|Publication number||US5277750 A|
|Application number||US 07/847,779|
|Publication date||Jan 11, 1994|
|Filing date||Mar 5, 1992|
|Priority date||Mar 5, 1991|
|Also published as||DE4107006A1, DE4107006C2, EP0502523A2, EP0502523A3|
|Publication number||07847779, 847779, US 5277750 A, US 5277750A, US-A-5277750, US5277750 A, US5277750A|
|Original Assignee||Siemens Aktiengesellschaft|
|Export Citation||BiBTeX, EndNote, RefMan|
|Patent Citations (7), Non-Patent Citations (10), Referenced by (43), Classifications (13), Legal Events (6)|
|External Links: USPTO, USPTO Assignment, Espacenet|
The invention relates to a method for anisotropic dry etching of metallization layers containing aluminum or aluminum alloys, in integrated semiconductor circuits, in which an etching mask is used, especially without sidewall passivation and without corrosion, and in particular in the submicron range.
With regard to the state of the art in etching, reference is made to chapter 5 of the book entitled "Technologie hochintegrierter Schaltungen" [Large-Scale Integrated Circuit Technology] by D. Widmann, H. Mader and H. Friedrich published in 1988, and particularly sections 5.2.3, 5.2.5, and 5.3.6 thereof.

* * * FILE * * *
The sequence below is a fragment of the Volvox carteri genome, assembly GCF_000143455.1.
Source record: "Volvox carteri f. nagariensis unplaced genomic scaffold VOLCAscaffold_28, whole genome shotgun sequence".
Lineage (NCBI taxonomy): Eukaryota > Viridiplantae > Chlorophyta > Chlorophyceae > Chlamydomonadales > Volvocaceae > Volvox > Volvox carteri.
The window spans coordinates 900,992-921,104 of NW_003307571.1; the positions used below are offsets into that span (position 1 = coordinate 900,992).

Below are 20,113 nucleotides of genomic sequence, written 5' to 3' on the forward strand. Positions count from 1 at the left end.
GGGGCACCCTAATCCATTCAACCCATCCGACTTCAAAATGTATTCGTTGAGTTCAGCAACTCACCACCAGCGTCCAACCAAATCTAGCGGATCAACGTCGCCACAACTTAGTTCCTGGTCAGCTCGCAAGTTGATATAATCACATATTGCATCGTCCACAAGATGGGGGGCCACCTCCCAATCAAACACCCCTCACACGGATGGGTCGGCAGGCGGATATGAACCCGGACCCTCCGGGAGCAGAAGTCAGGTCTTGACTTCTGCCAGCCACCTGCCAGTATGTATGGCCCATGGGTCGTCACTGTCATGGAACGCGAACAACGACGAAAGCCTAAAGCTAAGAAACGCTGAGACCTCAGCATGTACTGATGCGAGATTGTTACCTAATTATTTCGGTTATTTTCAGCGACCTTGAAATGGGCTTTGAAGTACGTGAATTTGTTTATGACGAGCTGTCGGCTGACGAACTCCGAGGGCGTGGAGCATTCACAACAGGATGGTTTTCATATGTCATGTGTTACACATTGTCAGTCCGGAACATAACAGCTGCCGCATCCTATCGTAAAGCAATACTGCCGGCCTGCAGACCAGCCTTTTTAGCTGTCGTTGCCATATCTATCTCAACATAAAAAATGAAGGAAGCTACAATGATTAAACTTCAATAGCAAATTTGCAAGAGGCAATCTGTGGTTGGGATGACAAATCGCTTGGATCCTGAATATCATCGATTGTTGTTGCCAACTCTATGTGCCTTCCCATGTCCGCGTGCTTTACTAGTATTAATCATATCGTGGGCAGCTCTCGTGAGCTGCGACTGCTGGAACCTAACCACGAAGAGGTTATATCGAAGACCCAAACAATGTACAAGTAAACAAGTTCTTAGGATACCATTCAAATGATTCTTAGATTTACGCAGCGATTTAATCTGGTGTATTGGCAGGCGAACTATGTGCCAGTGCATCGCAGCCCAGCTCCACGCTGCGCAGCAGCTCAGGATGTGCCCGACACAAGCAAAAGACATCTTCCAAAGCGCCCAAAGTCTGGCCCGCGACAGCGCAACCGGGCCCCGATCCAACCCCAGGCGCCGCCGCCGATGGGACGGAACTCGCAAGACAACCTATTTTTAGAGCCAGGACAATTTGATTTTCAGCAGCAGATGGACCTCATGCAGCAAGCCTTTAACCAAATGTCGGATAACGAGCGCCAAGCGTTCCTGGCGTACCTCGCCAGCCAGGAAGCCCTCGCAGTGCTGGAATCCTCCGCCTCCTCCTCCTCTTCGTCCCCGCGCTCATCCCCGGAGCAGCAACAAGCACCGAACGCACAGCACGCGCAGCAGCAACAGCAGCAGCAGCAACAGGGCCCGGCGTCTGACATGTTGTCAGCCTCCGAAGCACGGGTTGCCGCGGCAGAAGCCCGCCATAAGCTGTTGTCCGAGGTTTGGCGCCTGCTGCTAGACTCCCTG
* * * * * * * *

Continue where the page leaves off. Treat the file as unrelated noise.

Due to their superior material properties (low resistance, low contact resistance, good adhesion of overlying dielectrics, self-passivation capability by forming a native oxide film, suitability for multilayer metallization) and a high-quality deposition technology with good step coverage, aluminum and aluminum alloy layers have been used as metallization material from the beginning of VLSI technology. Aluminum layers with a thickness in the range of approximately 1 to 2 μm, optionally alloyed with small quantities of silicon and copper, for instance, are usually produced by sputtering. Currently, multilayer metallization is often used, having an Al/TiN/Ti structure. Optionally, a SiO2 layers above the multilayer may be applied which is used as an isolation layer with respect to other metallization levels located above. In order to produce fine structures of the aluminum metallization layer in the course of the production of integrated circuits, plasma assisted etching processes (dry etching) are practically used. In such processes, a structured layer, for instance of photoresist, is already placed as an etching mask upon the aluminum layer to be structured. In principle, the object is to transfer the pattern of the etching mask to the underlying layer (the aluminum metallization) as dimensionally accurately as possible. Generally, the etching should be carried out selectively to the following layer, or in other words the underlaying layer should be attached.